#10

Even worse, Japan was desperately trying to surrender. Intelligence was working with Japanese people close to the Emperor and a surrender in early September was all but agreed upon. For some reason, nobody in DC wanted to listen.
* Truman and the Joint Chiefs wanted to see how well it worked and simultaneously send a message to the Russians. So they created Hell on Earth as a demo.
;-})


#11

The loss of life and health from all the reactor accidents pales compared to Hiroshima and Nagasaki.To associate nuclear electric power generation with nuclear weapons is a non sequitur.


#12

What a country!


#13

I find it sad on this solemn occasion when we are remembering the horrific act we committed and the horror of being at ground zero that, off topic, you would try to plug the nuclear industry. To boot you are wrong. Chernobyl has surpassed Hiroshima and Nagasaki. Fukushima has passed Chernobyl in potential for death. It will take time to see who lives and who dies.

Speaking of dying, On 3/11 and since Fuckushima the stream of Iodine-131 followed the wind flow into the Arctic to give it ,in 2012, its first ozone hole and one of the years of greatest ice lost in the record book. Before you get all excited yes I-131 has a short half life as an ozone depletion chemical but its stable daughter is Xenon also depletes ozone. Along with the I-131 would be another radioactive gas Tritium H-3. Just the nuclear power industry helping us along in our extinction event.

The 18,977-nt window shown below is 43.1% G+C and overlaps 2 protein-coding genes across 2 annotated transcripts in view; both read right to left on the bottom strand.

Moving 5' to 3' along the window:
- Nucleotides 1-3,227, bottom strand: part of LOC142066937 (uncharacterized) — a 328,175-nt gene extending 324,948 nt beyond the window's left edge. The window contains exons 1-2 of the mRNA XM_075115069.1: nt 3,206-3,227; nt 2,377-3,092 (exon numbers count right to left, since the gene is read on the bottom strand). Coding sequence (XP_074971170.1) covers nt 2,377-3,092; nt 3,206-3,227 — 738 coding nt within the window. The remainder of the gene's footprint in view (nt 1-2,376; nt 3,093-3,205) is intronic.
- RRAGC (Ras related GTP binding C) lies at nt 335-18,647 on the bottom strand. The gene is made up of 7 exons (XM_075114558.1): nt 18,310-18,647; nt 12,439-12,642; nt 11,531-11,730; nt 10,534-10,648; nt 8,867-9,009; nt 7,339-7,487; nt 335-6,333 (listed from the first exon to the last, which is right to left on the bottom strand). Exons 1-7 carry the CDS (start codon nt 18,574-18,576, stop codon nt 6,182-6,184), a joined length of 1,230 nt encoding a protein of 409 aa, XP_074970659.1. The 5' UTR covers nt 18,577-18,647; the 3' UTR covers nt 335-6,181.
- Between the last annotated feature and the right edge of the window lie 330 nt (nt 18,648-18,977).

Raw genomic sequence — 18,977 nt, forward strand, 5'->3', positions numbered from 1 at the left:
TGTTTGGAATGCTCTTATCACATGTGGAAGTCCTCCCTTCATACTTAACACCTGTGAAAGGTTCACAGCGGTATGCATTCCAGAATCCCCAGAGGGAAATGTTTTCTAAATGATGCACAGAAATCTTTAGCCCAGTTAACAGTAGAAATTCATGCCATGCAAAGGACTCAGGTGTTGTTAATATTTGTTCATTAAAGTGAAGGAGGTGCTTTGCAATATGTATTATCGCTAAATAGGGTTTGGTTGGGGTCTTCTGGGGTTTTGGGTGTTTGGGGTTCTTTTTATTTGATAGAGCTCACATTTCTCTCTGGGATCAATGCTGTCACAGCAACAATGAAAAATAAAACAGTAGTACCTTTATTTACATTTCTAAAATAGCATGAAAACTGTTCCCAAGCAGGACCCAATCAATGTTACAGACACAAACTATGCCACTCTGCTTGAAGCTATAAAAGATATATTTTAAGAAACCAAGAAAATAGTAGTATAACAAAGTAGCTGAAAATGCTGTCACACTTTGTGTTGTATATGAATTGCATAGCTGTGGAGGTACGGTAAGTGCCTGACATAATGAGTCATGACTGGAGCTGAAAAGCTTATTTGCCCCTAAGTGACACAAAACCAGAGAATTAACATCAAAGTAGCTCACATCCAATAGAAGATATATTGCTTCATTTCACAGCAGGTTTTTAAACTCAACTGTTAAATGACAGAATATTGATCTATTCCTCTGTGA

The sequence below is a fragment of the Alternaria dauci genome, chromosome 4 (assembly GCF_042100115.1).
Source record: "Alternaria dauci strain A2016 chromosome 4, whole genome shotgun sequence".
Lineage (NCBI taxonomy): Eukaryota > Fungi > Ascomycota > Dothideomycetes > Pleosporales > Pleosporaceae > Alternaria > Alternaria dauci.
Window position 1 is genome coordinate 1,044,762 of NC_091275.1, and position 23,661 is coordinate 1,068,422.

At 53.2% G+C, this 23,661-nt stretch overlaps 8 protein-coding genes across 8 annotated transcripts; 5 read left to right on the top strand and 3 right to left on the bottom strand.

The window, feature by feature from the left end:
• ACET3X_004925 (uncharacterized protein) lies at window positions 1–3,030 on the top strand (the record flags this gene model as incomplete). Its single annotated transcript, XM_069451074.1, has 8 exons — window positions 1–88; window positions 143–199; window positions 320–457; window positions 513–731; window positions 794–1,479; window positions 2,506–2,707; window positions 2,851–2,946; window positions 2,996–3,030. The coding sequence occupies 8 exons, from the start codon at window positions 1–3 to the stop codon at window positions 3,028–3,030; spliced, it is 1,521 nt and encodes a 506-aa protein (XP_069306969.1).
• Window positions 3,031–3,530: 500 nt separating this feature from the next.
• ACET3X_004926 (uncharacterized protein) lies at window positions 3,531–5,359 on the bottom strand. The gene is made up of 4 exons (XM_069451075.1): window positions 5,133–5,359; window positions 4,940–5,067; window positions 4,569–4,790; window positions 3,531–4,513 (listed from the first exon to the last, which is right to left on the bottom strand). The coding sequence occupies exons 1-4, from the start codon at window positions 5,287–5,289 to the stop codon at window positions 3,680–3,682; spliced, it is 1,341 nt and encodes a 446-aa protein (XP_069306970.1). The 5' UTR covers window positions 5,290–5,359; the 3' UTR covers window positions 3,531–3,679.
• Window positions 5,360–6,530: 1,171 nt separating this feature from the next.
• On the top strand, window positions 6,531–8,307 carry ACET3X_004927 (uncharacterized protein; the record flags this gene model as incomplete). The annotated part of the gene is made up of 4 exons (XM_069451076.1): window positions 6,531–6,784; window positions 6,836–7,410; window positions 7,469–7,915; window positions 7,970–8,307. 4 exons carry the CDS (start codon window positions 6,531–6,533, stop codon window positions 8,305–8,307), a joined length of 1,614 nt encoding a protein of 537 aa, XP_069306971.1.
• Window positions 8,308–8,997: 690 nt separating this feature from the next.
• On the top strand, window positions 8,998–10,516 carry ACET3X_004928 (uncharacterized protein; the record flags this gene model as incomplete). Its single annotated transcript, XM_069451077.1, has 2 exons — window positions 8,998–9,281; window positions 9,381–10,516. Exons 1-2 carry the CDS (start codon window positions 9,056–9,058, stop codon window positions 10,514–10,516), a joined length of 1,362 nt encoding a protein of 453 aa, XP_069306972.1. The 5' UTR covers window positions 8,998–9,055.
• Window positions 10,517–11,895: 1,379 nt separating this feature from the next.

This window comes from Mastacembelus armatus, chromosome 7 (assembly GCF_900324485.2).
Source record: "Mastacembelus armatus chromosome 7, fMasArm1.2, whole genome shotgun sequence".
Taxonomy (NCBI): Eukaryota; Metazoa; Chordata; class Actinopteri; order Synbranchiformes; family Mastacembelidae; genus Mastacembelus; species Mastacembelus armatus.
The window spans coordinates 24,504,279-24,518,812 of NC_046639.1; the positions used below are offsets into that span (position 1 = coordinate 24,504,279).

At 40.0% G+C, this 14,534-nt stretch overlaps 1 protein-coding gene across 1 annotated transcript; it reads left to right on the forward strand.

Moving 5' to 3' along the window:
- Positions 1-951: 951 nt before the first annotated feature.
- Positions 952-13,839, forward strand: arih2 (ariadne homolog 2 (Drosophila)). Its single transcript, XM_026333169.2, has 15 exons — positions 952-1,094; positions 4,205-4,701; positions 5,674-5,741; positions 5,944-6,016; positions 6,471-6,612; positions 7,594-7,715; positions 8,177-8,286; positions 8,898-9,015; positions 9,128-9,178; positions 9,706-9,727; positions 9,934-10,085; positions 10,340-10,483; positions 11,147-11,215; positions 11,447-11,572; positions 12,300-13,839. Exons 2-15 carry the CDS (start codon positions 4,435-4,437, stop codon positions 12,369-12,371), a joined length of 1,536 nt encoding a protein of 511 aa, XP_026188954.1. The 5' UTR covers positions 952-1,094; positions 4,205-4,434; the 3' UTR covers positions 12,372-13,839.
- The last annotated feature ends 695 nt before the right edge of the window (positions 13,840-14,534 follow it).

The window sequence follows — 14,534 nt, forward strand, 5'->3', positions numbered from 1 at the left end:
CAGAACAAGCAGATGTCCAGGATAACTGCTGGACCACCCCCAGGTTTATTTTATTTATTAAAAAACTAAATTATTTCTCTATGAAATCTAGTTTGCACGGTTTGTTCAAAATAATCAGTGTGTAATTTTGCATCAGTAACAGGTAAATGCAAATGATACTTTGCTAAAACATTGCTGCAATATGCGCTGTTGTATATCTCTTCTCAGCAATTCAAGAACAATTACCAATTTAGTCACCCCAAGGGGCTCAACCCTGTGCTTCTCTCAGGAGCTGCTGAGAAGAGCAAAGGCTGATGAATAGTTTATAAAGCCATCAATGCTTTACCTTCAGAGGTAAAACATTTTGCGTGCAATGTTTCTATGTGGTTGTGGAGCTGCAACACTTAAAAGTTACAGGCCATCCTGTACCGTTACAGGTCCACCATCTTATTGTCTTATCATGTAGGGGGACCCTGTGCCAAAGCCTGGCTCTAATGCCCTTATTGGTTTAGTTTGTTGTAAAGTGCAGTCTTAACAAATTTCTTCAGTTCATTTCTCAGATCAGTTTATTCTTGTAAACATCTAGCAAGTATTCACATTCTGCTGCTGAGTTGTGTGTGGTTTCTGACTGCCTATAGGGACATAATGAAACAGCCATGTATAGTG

So on the anniversary of the second bomb drop there will be a protest at the birth place of these dreadful devises at Los Alamos labs in N.M. Many effected by Trinity and still with us will be there as well as many who find the place a poor neighbor. You going? Already there on the other side of the fence? Once you are in, there is no leaving just like the Hotel California.


#14

The article itself is about "unplugging" nuclear power in the context of the atomic bombings of Japan. I didn't make the connection.
Where is it that you can claim that "Chernobyl has surpassed Hiroshima and Nagasaki. Fukushima has surpassed Chernobyl"?
I know of no evidence that Chernobyl has killed 450,000 as did the atomic bombings, according to the article. And certainly the radioactivity released at Fukushima is far less than from Chernobyl.
As for the iodine/xenon issue, that is total hooey. The amount of global warming stable Xenon chemical released from Fukushima is miniscule and you know that.
No, I won't be at Los Alamos, either inside or out.


#15

*Most of the crew was ranged on deck, ... I picked a spot in a passageway, about thirty feet forward of a light well. Any light coming in would have to come from the direction away from the blast, down about a twenty foot well, then penetrate the passageway. I had my back to the well. ... The heat was intense, as though I had my back to an opened furnace door."